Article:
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Tip: Understanding Rank

PEP-Web Tip of the Day

When you do a search, you can sort the results bibliographically alphabetical or by “rank”. What is Rank?

Rank refers to the search engine’s “best guess” as to the relevance of the result to the search you specified. The exact method of ranking used varies a bit depending on the search. In its most basic level, when you specify a single search term, rank looks at the density of the matches for the word in the document, and how close to the beginning of the document they appear as a measure of importance to the paper’s topic. The documents with the most matches and where the term is deemed to have the most importance, have the highest “relevance” and are ranked first (presented first).

When you specify more than one term to appear anywhere in the article, the method is similar, but the search engine looks at how many of those terms appear, and how close together they appear, how close to the beginning of the document, and can even take into account the relative rarity of the search terms and their density in the retrieved file, where infrequent terms count more heavily than common terms.

To see a simple example of this, search for the words (not the phrase, so no quotes):

unconscious communications

Look at the density of matches in each document on the first page of the hits. Then go to the last page of matched documents, and observe the density of matches within the documents.

A more complex search illustrates this nicely with a single page and only 15 matches:

counter*tr* w/25 “liv* out” w/25 enact*

There are a lot of word forms and variants of the words (due to the * wildcards) above that can match, but the proximity (w/25) clause limits the potential for matching. What’s interesting here though is how easily you can see the match density decrease as you view down the short list.

The end result of selecting order by rank is that the search engine’s best “guess” as to which articles are more relevant appear higher on the list than less relevant articles.

For the complete list of tips, see PEP-Web Tips on the PEP-Web support page.

Bowlby, J. (1960). Separation Anxiety. Int. J. Psycho-Anal., 41:89-113.
    

(1960). International Journal of Psycho-Analysis, 41:89-113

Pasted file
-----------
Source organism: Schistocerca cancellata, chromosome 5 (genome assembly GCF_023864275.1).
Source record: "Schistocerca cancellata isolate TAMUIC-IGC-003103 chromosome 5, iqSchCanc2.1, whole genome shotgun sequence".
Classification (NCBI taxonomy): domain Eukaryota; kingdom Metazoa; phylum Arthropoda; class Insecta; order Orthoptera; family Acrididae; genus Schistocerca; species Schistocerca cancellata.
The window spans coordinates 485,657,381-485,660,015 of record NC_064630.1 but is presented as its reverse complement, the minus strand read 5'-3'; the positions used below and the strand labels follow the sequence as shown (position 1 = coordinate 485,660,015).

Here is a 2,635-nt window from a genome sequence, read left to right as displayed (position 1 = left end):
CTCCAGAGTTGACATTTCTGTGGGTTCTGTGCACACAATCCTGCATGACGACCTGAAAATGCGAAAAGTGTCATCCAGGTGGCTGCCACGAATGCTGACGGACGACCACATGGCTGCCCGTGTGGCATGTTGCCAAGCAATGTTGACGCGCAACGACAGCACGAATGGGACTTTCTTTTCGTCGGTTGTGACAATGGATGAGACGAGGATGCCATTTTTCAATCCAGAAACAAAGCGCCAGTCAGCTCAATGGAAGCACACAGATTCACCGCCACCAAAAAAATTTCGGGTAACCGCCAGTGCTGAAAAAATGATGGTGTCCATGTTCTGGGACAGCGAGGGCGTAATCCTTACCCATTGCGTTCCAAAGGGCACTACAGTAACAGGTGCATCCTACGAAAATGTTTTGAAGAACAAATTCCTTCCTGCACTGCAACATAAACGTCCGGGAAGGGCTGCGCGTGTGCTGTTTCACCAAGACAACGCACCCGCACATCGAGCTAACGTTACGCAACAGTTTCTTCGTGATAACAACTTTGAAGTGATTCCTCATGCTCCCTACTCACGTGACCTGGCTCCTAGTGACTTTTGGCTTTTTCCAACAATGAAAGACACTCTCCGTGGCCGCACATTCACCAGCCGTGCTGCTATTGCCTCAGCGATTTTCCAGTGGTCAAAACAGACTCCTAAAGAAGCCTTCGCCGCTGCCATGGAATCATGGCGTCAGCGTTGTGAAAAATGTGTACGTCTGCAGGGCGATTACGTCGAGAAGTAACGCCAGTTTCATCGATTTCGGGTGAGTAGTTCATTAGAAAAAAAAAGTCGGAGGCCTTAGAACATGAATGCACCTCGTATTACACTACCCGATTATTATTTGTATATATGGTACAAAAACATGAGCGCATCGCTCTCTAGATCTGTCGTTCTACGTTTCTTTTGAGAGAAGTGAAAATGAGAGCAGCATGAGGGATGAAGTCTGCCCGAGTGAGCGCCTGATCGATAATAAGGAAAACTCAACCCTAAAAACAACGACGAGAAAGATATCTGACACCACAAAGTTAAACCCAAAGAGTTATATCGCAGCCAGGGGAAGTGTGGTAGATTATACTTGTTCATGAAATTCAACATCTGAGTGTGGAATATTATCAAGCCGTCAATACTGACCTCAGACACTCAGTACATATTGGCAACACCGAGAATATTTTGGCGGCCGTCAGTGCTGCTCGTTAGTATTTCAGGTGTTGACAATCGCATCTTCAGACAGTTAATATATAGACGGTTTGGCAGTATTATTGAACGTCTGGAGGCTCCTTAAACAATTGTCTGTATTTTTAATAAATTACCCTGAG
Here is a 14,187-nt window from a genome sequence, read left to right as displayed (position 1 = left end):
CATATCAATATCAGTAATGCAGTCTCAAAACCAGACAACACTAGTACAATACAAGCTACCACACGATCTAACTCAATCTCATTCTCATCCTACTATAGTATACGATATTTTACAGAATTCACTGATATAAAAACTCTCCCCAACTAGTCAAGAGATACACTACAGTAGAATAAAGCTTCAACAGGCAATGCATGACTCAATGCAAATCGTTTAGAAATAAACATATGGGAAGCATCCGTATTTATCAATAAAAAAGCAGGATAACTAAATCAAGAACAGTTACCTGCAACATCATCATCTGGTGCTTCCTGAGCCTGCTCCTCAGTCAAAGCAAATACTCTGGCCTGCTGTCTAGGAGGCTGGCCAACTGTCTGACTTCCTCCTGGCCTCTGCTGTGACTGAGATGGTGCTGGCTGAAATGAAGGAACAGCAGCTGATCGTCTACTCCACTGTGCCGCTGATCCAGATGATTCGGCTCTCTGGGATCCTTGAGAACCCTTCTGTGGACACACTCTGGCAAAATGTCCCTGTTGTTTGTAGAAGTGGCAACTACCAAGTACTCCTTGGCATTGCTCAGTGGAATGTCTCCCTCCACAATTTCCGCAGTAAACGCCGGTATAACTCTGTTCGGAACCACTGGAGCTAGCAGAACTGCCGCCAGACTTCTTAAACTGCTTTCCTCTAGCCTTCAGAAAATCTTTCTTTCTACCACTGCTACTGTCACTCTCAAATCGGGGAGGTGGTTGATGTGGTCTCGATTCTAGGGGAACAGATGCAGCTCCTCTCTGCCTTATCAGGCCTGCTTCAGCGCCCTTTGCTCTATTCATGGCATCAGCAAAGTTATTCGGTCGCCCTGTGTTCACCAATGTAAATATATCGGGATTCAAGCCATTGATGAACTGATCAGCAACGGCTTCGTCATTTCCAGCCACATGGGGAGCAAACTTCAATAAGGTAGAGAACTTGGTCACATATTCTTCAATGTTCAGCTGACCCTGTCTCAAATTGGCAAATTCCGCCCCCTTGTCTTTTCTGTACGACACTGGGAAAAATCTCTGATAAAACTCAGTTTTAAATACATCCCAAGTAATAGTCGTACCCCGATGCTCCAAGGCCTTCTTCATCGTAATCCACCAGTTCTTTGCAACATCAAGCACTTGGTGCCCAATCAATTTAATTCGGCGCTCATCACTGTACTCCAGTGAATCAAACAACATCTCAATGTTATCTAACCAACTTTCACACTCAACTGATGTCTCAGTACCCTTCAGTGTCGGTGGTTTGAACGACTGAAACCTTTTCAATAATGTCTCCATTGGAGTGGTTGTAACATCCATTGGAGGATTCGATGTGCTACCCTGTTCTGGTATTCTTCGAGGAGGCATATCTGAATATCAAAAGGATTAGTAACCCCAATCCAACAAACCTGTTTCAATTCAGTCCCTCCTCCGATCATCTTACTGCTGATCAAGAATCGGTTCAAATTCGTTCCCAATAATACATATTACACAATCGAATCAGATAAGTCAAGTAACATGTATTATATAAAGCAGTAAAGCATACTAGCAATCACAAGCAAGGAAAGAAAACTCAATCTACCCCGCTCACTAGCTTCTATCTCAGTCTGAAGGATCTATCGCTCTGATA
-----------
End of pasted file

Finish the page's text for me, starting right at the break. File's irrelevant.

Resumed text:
Separation Anxiety

John Bowlby

OBSERVATIONS OF YOUNG CHILDREN

Since 1948 the Tavistock Child Development Research Unit has been concerned with recording the manifest responses which commonly occur when children between the ages of about 12 months and 4 years are removed from the mother figures to whom they are attached and remain with strangers. Preliminary papers and a scientific film have been published (67), (64), (65), (13), (14) and a comprehensive report by James Robertson and the writer is in preparation. In it we shall draw not only on Robertson's own observations and those of other workers reported in the scientific literature, notably those of Burlingham and Freud (17), (18), and Heinicke (42), but also on reports given us by mothers and nurses with first-hand experience of the problem. Since there is a high consensus in these reports we regard it as firmly established empirically that all children of this age, except those who have already suffered considerable deprivation of maternal care or are seriously ill, react to the experience with shock and anxiety. Our confidence in the validity of these observations is something we wish to emphasize since it is not uncommon for those whose theories lead to expectations of a different kind to cast doubt on them. In our view it is the theories which are mistaken, not the observations, and it is with the theoretical issues raised by these data that this paper is concerned.

It is evident, however, that the nature and dynamics of the responses to the rupture of a social bond cannot be understood until there is some understanding of the nature and dynamics of the bond itself.

[This is a summary or excerpt from the full text of the book or article. The full text of the document is available to subscribers.]

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